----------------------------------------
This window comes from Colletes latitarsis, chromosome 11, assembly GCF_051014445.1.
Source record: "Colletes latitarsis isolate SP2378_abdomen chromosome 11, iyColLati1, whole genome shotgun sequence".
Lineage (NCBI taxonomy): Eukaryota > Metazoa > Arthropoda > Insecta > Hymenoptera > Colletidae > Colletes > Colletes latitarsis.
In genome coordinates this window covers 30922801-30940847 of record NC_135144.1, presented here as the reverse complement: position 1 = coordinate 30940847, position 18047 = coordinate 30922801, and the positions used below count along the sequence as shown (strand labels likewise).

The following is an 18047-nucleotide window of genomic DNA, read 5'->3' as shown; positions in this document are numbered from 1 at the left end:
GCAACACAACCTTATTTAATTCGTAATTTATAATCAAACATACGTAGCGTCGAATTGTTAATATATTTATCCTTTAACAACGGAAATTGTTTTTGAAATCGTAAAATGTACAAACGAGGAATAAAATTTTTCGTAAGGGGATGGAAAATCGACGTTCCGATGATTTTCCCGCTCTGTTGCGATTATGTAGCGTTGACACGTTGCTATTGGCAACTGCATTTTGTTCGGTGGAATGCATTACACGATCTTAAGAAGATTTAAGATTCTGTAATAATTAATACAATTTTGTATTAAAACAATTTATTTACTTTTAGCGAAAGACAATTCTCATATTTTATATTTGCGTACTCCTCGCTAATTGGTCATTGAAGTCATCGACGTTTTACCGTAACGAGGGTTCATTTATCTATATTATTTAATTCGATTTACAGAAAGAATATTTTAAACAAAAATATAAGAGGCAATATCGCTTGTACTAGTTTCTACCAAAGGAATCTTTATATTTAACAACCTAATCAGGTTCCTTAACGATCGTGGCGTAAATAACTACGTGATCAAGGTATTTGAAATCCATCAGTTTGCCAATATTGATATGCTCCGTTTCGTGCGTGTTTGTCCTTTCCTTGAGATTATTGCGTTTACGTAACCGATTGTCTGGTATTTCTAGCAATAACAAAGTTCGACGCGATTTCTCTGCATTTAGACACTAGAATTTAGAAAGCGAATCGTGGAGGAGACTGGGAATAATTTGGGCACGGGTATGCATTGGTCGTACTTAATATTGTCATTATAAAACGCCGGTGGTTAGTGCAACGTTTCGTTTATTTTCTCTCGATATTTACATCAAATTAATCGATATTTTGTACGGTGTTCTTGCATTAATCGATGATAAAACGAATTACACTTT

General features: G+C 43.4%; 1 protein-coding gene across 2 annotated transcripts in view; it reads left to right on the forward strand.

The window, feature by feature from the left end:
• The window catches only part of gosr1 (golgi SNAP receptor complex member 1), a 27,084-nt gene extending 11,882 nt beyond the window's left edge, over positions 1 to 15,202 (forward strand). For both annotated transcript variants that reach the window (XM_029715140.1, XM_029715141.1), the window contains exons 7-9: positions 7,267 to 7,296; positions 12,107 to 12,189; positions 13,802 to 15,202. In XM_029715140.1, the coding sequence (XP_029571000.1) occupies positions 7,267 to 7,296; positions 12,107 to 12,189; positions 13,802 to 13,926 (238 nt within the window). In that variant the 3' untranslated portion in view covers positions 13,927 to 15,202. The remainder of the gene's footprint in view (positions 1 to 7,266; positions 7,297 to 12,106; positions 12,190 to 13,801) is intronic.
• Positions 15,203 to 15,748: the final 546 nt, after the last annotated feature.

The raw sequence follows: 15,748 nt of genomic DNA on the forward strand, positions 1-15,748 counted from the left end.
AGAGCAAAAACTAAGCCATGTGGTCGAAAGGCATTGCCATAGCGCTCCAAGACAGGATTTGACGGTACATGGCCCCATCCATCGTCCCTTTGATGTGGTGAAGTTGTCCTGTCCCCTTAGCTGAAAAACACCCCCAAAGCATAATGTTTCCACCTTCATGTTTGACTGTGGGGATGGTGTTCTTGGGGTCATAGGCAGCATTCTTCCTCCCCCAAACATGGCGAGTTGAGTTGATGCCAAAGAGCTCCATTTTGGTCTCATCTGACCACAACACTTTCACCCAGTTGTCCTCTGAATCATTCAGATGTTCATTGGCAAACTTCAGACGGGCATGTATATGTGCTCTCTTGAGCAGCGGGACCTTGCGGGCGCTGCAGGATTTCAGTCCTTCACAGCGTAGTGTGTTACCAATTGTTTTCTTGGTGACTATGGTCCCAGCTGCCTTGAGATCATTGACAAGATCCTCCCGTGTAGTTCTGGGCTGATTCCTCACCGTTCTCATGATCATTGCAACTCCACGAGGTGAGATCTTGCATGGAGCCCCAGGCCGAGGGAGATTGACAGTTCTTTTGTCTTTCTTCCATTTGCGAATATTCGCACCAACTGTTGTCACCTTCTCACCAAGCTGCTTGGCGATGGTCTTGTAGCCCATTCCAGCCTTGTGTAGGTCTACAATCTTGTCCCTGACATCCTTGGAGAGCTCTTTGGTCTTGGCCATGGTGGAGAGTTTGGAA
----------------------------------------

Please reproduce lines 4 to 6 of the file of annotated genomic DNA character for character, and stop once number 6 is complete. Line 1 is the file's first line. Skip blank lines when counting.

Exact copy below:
In genome coordinates this window covers 30922801-30940847 of record NC_135144.1, presented here as the reverse complement: position 1 = coordinate 30940847, position 18047 = coordinate 30922801, and the positions used below count along the sequence as shown (strand labels likewise).

The following is an 18047-nucleotide window of genomic DNA, read 5'->3' as shown; positions in this document are numbered from 1 at the left end:
GCAACACAACCTTATTTAATTCGTAATTTATAATCAAACATACGTAGCGTCGAATTGTTAATATATTTATCCTTTAACAACGGAAATTGTTTTTGAAATCGTAAAATGTACAAACGAGGAATAAAATTTTTCGTAAGGGGATGGAAAATCGACGTTCCGATGATTTTCCCGCTCTGTTGCGATTATGTAGCGTTGACACGTTGCTATTGGCAACTGCATTTTGTTCGGTGGAATGCATTACACGATCTTAAGAAGATTTAAGATTCTGTAATAATTAATACAATTTTGTATTAAAACAATTTATTTACTTTTAGCGAAAGACAATTCTCATATTTTATATTTGCGTACTCCTCGCTAATTGGTCATTGAAGTCATCGACGTTTTACCGTAACGAGGGTTCATTTATCTATATTATTTAATTCGATTTACAGAAAGAATATTTTAAACAAAAATATAAGAGGCAATATCGCTTGTACTAGTTTCTACCAAAGGAATCTTTATATTTAACAACCTAATCAGGTTCCTTAACGATCGTGGCGTAAATAACTACGTGATCAAGGTATTTGAAATCCATCAGTTTGCCAATATTGATATGCTCCGTTTCGTGCGTGTTTGTCCTTTCCTTGAGATTATTGCGTTTACGTAACCGATTGTCTGGTATTTCTAGCAATAACAAAGTTCGACGCGATTTCTCTGCATTTAGACACTAGAATTTAGAAAGCGAATCGTGGAGGAGACTGGGAATAATTTGGGCACGGGTATGCATTGGTCGTACTTAATATTGTCATTATAAAACGCCGGTGGTTAGTGCAACGTTTCGTTTATTTTCTCTCGATATTTACATCAAATTAATCGATATTTTGTACGGTGTTCTTGCATTAATCGATGATAAAACGAATTACACTTT